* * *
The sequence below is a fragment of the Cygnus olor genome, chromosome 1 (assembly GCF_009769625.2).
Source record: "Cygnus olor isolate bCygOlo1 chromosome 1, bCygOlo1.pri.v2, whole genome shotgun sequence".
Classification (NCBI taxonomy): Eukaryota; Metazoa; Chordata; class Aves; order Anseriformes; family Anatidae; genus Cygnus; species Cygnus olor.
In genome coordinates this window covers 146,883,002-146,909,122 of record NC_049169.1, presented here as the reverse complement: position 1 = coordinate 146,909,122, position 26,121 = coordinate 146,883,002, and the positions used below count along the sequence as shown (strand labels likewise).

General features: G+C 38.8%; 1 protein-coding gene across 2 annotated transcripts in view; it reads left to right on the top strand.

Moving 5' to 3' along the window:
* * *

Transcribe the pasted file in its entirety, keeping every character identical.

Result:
The sequence below is a fragment of the Cygnus olor genome, chromosome 1 (assembly GCF_009769625.2).
Source record: "Cygnus olor isolate bCygOlo1 chromosome 1, bCygOlo1.pri.v2, whole genome shotgun sequence".
Classification (NCBI taxonomy): Eukaryota; Metazoa; Chordata; class Aves; order Anseriformes; family Anatidae; genus Cygnus; species Cygnus olor.
In genome coordinates this window covers 146,883,002-146,909,122 of record NC_049169.1, presented here as the reverse complement: position 1 = coordinate 146,909,122, position 26,121 = coordinate 146,883,002, and the positions used below count along the sequence as shown (strand labels likewise).

General features: G+C 38.8%; 1 protein-coding gene across 2 annotated transcripts in view; it reads left to right on the top strand.

Moving 5' to 3' along the window: